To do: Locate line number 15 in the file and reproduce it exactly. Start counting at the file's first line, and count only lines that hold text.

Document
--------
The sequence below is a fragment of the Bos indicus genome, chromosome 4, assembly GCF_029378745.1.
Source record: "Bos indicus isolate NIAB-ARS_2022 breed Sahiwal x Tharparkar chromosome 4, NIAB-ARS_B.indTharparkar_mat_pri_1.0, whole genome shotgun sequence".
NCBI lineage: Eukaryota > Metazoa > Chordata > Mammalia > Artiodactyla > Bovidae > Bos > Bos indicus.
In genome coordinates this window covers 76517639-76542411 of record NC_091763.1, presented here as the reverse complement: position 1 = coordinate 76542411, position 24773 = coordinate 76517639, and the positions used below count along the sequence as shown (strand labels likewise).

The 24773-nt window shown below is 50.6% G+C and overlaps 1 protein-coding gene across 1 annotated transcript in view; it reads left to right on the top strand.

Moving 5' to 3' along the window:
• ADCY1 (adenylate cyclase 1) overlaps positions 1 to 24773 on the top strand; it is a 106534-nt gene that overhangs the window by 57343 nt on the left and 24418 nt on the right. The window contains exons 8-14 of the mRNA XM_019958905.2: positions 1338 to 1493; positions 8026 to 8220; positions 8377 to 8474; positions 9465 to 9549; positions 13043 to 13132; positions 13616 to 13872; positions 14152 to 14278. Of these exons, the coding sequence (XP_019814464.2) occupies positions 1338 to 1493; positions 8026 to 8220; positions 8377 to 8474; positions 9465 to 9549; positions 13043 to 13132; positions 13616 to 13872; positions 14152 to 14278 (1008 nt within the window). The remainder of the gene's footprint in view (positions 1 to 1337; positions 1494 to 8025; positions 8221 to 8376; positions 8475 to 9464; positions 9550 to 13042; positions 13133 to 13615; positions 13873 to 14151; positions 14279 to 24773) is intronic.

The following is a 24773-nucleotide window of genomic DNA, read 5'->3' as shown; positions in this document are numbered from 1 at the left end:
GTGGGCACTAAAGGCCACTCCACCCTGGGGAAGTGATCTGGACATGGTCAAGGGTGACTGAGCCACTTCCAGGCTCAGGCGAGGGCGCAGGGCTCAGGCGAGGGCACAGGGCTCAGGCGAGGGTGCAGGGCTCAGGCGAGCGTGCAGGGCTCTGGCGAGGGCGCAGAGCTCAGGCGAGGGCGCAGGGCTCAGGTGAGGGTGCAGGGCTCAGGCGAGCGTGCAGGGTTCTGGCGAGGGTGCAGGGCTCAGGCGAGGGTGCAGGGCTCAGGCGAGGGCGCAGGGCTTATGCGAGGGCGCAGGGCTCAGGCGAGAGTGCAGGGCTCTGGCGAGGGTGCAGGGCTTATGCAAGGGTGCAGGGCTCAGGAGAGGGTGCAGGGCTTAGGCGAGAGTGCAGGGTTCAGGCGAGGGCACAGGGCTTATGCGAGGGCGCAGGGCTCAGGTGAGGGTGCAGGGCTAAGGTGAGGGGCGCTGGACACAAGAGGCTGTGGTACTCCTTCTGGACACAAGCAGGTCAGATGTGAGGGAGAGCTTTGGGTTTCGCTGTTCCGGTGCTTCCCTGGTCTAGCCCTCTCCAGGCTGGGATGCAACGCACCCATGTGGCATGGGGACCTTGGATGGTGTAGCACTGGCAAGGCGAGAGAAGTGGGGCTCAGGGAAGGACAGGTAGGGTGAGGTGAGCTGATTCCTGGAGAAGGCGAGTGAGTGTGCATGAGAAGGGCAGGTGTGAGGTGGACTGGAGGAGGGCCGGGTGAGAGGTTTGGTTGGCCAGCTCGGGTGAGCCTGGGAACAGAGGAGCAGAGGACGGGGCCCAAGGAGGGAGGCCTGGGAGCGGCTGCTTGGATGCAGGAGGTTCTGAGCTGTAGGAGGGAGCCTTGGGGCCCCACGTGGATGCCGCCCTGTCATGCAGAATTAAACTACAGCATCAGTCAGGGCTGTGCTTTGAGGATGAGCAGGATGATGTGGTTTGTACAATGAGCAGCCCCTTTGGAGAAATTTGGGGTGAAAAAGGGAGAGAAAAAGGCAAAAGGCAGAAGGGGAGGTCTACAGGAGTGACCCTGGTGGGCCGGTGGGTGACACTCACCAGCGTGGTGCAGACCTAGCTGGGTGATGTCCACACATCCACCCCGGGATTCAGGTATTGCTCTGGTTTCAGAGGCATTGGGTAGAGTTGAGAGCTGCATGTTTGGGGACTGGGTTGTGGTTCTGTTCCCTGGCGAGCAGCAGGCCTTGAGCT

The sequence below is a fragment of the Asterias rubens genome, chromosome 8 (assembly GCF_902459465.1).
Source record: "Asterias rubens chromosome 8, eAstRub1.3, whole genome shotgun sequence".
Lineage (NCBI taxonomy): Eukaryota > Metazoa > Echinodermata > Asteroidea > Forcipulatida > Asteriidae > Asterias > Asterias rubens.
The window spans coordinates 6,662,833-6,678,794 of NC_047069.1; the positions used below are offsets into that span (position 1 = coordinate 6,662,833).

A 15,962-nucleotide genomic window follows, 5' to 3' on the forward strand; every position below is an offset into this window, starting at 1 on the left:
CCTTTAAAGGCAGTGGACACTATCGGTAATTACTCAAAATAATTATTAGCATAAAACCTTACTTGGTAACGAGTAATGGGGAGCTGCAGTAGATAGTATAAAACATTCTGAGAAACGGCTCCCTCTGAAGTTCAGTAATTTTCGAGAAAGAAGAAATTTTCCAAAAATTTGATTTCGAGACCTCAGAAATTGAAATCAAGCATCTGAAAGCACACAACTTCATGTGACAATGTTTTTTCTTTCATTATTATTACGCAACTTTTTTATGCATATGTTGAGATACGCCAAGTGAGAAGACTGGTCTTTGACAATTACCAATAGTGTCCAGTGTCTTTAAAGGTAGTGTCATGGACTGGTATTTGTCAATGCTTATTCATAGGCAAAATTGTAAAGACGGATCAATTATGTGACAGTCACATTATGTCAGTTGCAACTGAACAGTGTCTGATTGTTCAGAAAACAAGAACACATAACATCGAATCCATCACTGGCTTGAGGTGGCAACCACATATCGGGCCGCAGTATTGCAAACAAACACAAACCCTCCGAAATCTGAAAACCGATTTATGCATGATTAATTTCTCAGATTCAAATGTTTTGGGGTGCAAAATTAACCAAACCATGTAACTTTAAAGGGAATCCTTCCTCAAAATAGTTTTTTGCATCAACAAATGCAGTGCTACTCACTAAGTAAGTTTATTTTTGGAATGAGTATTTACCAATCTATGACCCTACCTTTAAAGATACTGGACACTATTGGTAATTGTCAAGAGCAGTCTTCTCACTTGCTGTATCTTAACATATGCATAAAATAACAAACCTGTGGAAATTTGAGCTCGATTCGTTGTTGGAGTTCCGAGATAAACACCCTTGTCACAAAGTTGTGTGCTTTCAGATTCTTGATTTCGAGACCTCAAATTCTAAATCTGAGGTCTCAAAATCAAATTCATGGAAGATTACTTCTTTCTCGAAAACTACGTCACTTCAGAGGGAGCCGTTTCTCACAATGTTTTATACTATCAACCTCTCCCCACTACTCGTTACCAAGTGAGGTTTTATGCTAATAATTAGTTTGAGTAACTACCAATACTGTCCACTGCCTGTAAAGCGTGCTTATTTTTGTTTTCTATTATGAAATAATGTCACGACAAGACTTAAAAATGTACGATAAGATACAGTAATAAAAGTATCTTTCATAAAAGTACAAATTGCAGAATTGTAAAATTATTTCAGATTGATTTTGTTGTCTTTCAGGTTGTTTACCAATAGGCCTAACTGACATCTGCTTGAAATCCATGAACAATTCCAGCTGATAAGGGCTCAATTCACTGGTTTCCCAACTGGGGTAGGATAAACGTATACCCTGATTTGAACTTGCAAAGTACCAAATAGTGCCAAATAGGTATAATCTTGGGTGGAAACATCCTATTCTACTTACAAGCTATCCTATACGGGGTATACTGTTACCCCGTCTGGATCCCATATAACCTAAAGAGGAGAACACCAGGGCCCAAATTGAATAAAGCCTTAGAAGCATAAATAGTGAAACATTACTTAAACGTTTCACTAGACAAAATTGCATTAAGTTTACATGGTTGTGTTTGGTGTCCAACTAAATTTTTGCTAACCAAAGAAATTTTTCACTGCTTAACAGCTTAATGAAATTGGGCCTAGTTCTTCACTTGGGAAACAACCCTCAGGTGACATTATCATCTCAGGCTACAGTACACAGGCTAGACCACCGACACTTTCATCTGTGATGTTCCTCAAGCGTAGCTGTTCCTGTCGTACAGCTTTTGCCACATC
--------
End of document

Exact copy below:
CCTTTAAAGGCAGTGGACACTATCGGTAATTACTCAAAATAATTATTAGCATAAAACCTTACTTGGTAACGAGTAATGGGGAGCTGCAGTAGATAGTATAAAACATTCTGAGAAACGGCTCCCTCTGAAGTTCAGTAATTTTCGAGAAAGAAGAAATTTTCCAAAAATTTGATTTCGAGACCTCAGAAATTGAAATCAAGCATCTGAAAGCACACAACTTCATGTGACAATGTTTTTTCTTTCATTATTATTACGCAACTTTTTTATGCATATGTTGAGATACGCCAAGTGAGAAGACTGGTCTTTGACAATTACCAATAGTGTCCAGTGTCTTTAAAGGTAGTGTCATGGACTGGTATTTGTCAATGCTTATTCATAGGCAAAATTGTAAAGACGGATCAATTATGTGACAGTCACATTATGTCAGTTGCAACTGAACAGTGTCTGATTGTTCAGAAAACAAGAACACATAACATCGAATCCATCACTGGCTTGAGGTGGCAACCACATATCGGGCCGCAGTATTGCAAACAAACACAAACCCTCCGAAATCTGAAAACCGATTTATGCATGATTAATTTCTCAGATTCAAATGTTTTGGGGTGCAAAATTAACCAAACCATGTAACTTTAAAGGGAATCCTTCCTCAAAATAGTTTTTTGCATCAACAAATGCAGTGCTACTCACTAAGTAAGTTTATTTTTGGAATGAGTATTTACCAATCTATGACCCTACCTTTAAAGATACTGGACACTATTGGTAATTGTCAAGAGCAGTCTTCTCACTTGCTGTATCTTAACATATGCATAAAATAACAAACCTGTGGAAATTTGAGCTCGATTCGTTGTTGGAGTTCCGAGATAAACACCCTTGTCACAAAGTTGTGTGCTTTCAGATTCTTGATTTCGAGACCTCAAATTCTAAATCTGAGGTCTCAAAATCAAATTCATGGAAGATTACTTCTTTCTCGAAAACTACGTCACTTCAGAGGGAGCCGTTTCTCACAATGTTTTATACTATCAACCTCTCCCCACTACTCGTTACCAAGTGAGGTTTTATGCTAATAATTAGTTTGAGTAACTACCAATACTGTCCACTGCCTGTAAAGCGTGCTTATTTTTGTTTTCTATTATGAAATAATGTCACGACAAGACTTAAAAATGTACGATAAGATACAGTAATAAAAGTATCTTTCATAAAAGTACAAATTGCAGAATTGTAAAATTATTTCAGATTGATTTTGTTGTCTTTCAGGTTGTTTACCAATAGGCCTAACTGACATCTGCTTGAAATCCATGAACAATTCCAGCTGATAAGGGCTCAATTCACTGGTTTCCCAACTGGGGTAGGATAAACGTATACCCTGATTTGAACTTGCAAAGTACCAAATAGTGCCAAATAGGTATAATCTTGGGTGGAAACATCCTATTCTACTTACAAGCTATCCTATACGGGGTATACTGTTACCCCGTCTGGATCCCATATAACCTAAAGAGGAGAACACCAGGGCCCAAATTGAATAAAGCCTTAGAAGCATAAATAGTGAAACATTACTTAAACGTTTCACTAGACAAAATTGCATTAAGTTTACATGGTTGTGTTTGGTGTCCAACTAAATTTTTGCTAACCAAAGAAATTTTTCACTGCTTAACAGCTTAATGAAATTGGGCCTAGTTCTTCACTTGGGAAACAACCCTCAGGTGACATTATCATCTCAGGCTACAGTACACAGGCTAGACCACCGACACTTTCATCTGTGATGTTCCTCAAGCGTAGCTGTTCCTGTCGTACAGCTTTTGCCACATC